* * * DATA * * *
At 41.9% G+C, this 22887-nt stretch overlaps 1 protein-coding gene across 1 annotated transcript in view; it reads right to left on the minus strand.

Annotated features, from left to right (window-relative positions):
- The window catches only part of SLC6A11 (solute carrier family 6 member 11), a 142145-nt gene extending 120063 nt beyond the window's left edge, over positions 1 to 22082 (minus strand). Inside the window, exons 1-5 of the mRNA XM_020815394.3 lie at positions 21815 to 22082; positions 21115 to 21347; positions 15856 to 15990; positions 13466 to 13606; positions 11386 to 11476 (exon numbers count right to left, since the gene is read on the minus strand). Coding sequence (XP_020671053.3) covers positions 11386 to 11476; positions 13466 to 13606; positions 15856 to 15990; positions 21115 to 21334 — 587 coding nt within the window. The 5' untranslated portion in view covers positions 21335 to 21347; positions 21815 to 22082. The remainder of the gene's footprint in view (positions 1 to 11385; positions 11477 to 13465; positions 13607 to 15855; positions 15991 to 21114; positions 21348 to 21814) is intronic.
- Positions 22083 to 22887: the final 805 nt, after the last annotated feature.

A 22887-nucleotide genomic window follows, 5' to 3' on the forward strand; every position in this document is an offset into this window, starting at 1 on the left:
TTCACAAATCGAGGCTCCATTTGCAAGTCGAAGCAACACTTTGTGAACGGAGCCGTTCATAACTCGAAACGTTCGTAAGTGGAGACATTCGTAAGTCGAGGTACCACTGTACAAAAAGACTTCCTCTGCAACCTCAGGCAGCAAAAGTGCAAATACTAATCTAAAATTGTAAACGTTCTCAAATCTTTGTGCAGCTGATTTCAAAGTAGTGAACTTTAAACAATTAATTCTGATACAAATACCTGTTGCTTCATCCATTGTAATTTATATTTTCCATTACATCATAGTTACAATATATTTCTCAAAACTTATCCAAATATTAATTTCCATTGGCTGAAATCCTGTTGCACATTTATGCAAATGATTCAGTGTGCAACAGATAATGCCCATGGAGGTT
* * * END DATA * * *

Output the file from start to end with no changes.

At 41.9% G+C, this 22887-nt stretch overlaps 1 protein-coding gene across 1 annotated transcript in view; it reads right to left on the minus strand.

Annotated features, from left to right (window-relative positions):
- The window catches only part of SLC6A11 (solute carrier family 6 member 11), a 142145-nt gene extending 120063 nt beyond the window's left edge, over positions 1 to 22082 (minus strand). Inside the window, exons 1-5 of the mRNA XM_020815394.3 lie at positions 21815 to 22082; positions 21115 to 21347; positions 15856 to 15990; positions 13466 to 13606; positions 11386 to 11476 (exon numbers count right to left, since the gene is read on the minus strand). Coding sequence (XP_020671053.3) covers positions 11386 to 11476; positions 13466 to 13606; positions 15856 to 15990; positions 21115 to 21334 — 587 coding nt within the window. The 5' untranslated portion in view covers positions 21335 to 21347; positions 21815 to 22082. The remainder of the gene's footprint in view (positions 1 to 11385; positions 11477 to 13465; positions 13607 to 15855; positions 15991 to 21114; positions 21348 to 21814) is intronic.
- Positions 22083 to 22887: the final 805 nt, after the last annotated feature.

A 22887-nucleotide genomic window follows, 5' to 3' on the forward strand; every position in this document is an offset into this window, starting at 1 on the left:
TTCACAAATCGAGGCTCCATTTGCAAGTCGAAGCAACACTTTGTGAACGGAGCCGTTCATAACTCGAAACGTTCGTAAGTGGAGACATTCGTAAGTCGAGGTACCACTGTACAAAAAGACTTCCTCTGCAACCTCAGGCAGCAAAAGTGCAAATACTAATCTAAAATTGTAAACGTTCTCAAATCTTTGTGCAGCTGATTTCAAAGTAGTGAACTTTAAACAATTAATTCTGATACAAATACCTGTTGCTTCATCCATTGTAATTTATATTTTCCATTACATCATAGTTACAATATATTTCTCAAAACTTATCCAAATATTAATTTCCATTGGCTGAAATCCTGTTGCACATTTATGCAAATGATTCAGTGTGCAACAGATAATGCCCATGGAGGTT